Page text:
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Raigad FortHeight : 2900 Ft
Type : Hill forts Fort Range : Pune
District : Raigad Grade : Easy
      Raigad is one of the most important forts in the history of Marathas, being the first capital of independent Marathi kingdom or “Hindavi Swarajya”. Graded as the most secured and most appropriate location by the King himself, the fort stands proudly showing the strength of the Maratha Empire. Raigad fort is situated 25 km north of the modern day Mahad town. Being situated comparatively near to the sea, with Mahad being in reach, and at same distance from Mumbai, Pune and Satara, Raigad enjoyed a strategic position. Moreover, it is an important link between the Deccan plateau and the coastal Maharashtra.
Raigad is well surrounded by mountains and was considered secured. The fort is surrounded on its north and east by Kaal River, and Gandhari River flows from its west side. Fort Lingana is situated to the east side and Kokandiva to the north. If the skies are clear, we can see Rajgad-Torna on the east and Pratapgad, Vasota and Makarandagad on the south.
48 Photos available for this fort
History :
      Raigad was known as the mountain of “Rairi” before it was captured by Shivaji Maharaj. Due to its impregnability, Raigad was known as “Gibraltar of East”. In the 16th century, when this was not developed as a fort, it was called by local people as “Rashivata” and “Tanas”. Due to its shape of a tall oil lamp tower, it was also called as “Nandadeep”. The fort was called by 15 different names by different people at different times –
Raigad, Rairi, Islamgad, Nandadeep, Jambudweep, Tanas, Rashivata, Badenur, Raigiri, Rajgiri, Bhivgad, Reddi, Shivlanka, Rahir and Gibraltar of the east.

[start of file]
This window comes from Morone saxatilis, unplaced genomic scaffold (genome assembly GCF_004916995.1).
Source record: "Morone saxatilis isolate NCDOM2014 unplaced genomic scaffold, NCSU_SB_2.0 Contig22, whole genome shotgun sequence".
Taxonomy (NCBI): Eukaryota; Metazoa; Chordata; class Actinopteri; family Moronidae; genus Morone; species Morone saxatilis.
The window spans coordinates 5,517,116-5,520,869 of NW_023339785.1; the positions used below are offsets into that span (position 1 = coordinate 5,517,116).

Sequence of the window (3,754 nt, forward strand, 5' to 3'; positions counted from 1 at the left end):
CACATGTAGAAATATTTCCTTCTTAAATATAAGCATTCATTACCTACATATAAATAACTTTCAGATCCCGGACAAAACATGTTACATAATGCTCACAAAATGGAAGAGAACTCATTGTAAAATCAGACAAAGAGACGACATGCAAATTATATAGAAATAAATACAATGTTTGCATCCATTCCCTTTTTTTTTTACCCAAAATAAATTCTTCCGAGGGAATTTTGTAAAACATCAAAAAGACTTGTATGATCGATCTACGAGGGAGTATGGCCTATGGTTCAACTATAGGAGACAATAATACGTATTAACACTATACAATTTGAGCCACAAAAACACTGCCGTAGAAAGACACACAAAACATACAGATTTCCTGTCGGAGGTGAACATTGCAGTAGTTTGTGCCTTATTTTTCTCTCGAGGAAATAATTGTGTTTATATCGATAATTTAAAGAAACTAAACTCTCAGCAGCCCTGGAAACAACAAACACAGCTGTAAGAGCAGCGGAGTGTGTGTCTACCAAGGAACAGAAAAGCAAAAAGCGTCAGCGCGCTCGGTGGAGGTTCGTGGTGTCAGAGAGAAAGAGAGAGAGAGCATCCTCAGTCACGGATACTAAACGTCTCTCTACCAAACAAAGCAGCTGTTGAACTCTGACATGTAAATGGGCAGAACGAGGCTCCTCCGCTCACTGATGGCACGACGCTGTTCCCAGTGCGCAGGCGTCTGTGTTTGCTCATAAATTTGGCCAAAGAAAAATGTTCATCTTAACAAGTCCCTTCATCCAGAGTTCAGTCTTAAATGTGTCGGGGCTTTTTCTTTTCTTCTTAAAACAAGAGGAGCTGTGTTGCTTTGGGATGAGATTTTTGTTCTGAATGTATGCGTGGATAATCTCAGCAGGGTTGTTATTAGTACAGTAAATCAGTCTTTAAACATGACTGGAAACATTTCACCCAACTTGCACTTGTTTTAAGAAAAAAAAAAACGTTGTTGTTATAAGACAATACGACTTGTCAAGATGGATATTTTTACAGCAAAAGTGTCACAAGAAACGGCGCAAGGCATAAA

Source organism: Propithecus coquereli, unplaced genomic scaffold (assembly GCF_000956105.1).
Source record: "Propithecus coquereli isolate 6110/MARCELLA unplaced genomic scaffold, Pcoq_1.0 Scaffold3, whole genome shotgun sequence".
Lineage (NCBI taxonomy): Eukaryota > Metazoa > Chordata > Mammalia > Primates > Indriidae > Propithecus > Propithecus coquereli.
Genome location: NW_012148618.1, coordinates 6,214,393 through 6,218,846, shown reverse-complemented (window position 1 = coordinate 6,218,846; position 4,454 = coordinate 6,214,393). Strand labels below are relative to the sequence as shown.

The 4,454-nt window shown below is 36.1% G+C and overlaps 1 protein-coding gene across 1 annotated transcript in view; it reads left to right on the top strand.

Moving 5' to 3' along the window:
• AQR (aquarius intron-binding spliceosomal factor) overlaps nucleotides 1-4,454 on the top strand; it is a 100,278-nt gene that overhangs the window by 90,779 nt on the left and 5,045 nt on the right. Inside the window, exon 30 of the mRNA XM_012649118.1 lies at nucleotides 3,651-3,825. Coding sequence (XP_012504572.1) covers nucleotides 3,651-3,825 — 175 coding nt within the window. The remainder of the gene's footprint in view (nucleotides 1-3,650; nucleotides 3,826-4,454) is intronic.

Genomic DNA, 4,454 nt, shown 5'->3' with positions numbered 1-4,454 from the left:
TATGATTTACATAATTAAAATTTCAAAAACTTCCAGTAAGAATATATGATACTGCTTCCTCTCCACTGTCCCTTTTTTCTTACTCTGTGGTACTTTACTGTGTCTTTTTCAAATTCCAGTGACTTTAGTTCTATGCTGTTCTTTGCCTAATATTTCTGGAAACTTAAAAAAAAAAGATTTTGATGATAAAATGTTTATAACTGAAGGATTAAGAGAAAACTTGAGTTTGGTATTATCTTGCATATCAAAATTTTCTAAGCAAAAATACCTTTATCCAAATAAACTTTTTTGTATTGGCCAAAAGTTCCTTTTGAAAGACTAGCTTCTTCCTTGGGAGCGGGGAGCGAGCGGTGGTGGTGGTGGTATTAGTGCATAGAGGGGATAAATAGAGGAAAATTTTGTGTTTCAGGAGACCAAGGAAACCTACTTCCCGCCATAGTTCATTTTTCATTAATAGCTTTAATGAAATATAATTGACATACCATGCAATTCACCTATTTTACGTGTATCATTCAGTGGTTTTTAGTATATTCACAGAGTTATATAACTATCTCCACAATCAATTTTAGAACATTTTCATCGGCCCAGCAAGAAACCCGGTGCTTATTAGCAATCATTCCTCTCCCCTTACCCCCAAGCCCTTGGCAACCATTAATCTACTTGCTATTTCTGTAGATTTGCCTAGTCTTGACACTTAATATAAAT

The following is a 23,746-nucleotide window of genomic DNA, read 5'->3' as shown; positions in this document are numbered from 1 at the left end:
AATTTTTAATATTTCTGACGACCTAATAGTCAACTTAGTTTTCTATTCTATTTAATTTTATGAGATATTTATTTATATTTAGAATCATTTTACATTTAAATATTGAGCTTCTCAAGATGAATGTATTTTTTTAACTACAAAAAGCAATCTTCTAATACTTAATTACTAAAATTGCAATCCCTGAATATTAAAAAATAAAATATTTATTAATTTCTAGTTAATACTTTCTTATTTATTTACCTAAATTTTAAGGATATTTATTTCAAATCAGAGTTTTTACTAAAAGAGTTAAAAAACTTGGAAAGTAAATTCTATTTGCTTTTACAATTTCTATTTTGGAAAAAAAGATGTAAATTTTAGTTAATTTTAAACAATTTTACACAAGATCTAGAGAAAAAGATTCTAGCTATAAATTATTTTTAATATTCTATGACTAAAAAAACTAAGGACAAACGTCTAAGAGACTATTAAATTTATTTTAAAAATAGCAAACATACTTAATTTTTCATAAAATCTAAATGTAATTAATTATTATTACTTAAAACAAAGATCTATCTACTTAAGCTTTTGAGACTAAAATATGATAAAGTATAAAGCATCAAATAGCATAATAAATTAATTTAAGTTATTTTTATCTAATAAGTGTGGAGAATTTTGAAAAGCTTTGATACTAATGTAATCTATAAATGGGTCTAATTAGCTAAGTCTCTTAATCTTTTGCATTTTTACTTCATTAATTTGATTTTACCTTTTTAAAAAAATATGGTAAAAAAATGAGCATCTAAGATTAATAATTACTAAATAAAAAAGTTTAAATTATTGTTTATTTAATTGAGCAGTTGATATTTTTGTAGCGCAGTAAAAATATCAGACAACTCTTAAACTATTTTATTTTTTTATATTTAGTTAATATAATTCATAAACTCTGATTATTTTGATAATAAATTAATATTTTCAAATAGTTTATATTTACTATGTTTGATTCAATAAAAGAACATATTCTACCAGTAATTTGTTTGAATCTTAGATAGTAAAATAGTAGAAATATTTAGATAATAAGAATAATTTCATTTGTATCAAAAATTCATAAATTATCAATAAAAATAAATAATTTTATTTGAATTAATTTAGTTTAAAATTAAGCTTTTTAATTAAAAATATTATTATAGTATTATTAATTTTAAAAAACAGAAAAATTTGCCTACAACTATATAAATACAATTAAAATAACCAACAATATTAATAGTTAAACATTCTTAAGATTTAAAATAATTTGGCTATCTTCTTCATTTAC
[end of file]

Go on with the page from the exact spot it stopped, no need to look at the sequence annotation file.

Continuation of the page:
The fort was initially used to keep prisoners during the Nizamshahi rule. It was then ruled by the More clan of the Javli region. On 6th April 1656, Shivaji Maharaj besieged Rairi and captured it in May. The then Subhedar of Kalyan was transporting the treasure of Adilshah to Bijapur, which was raided by Marathas and utilized to fortify Raigad.
It is mentioned in “Sabhasad Bakhar” how Shivaji Maharaj selected the fort as the first capital –
‘राजा खासा जाऊन पाहता गड बहुत चखोटा. चौतर्फा गडाचे कडे तासिल्याप्रमाणे दिड गाव उंच. पर्जन्यकाळी कडियावर गवत उगवत नाही आणि धोंडा तासीव एकच आहे. दौलताबाद पृथ्वीवर चखोट गड खरा, परंतु तो उंचीने थोडका. दौलताबादचे दशगुणी उंच असे देखोन बहुत संतुष्ट झाले आणि बोलिले, तक्तास जागा हाच गड करावा’.
‘The King observed that mountain of “Rairi” was the best place, steep on all sides and tallest of all, the whole mountain being a seamless rock. Daulatabad is also good, but less tall than this one. This fort is taller and better then Daulatabad and hence the best place for the throne.’
Raigad has been one of the most importance forts, and has been a witness of significant events –
Shiv Raajabhishek (The Coronation ceremony of Shivaji Maharaj) was the most significant event in the history of India. Shivaji Maharaj became the King of the newly formed Maratha kingdom after a struggle of more than 300 years. Shivaji Maharaj took the blessings of Bhavani Mata of Pratapgad on 19th May 1674 and offered a golden umbrella (Chatra) worth Rs. 56,000 to the goddess before the ceremony. The ceremony took place on the auspicious day of 6th June 1674, which was a Saturday.
On 24th September 1674, Shivaji Maharaj underwent another ceremony for coronation for the commoners. This was done by Nischalpuri Gosavi. Kavi Bhushan has aptly written an extended description of this fort in his works.
On 4th February 1675, Sambhaji Maharaj’s thread ceremony took place on Raigad, and on 7th March 1680, it was Rajaram Maharaj’s ceremony. 8 days later Rajaram got married to Prataprao Gujar’s daughter.
On 3rd April 1680, Shivaji Maharaj passed away on this fort, which was the most devastating moment for the Maratha regime. On 16 February 1681, Sambhaji became the crowned king of Maratha Empire.
Aurangzeb started his conquest of Raigad in 1684, and dispatched Shahabuddin Khan with an army of 40000. He plundered the villages in vicinity like other Mughals and returned in 1985 without attacking Raigad. Zulfikarkhan followed suit and besieged Raigad on 25th March 1689. On 5th April Rajaram escaped to Pratapgad. Finally, on 3rd November 1689, Mughals captured Raigad due to treacherous Suryaji Pisal. They renamed the fort as Islamgad. Marathas regained it on 5th June 1733.
Fascinating Spots :

      Raigad is one of the important forts which exhibits the intelligent architecture adopted by Marathas in 17th century.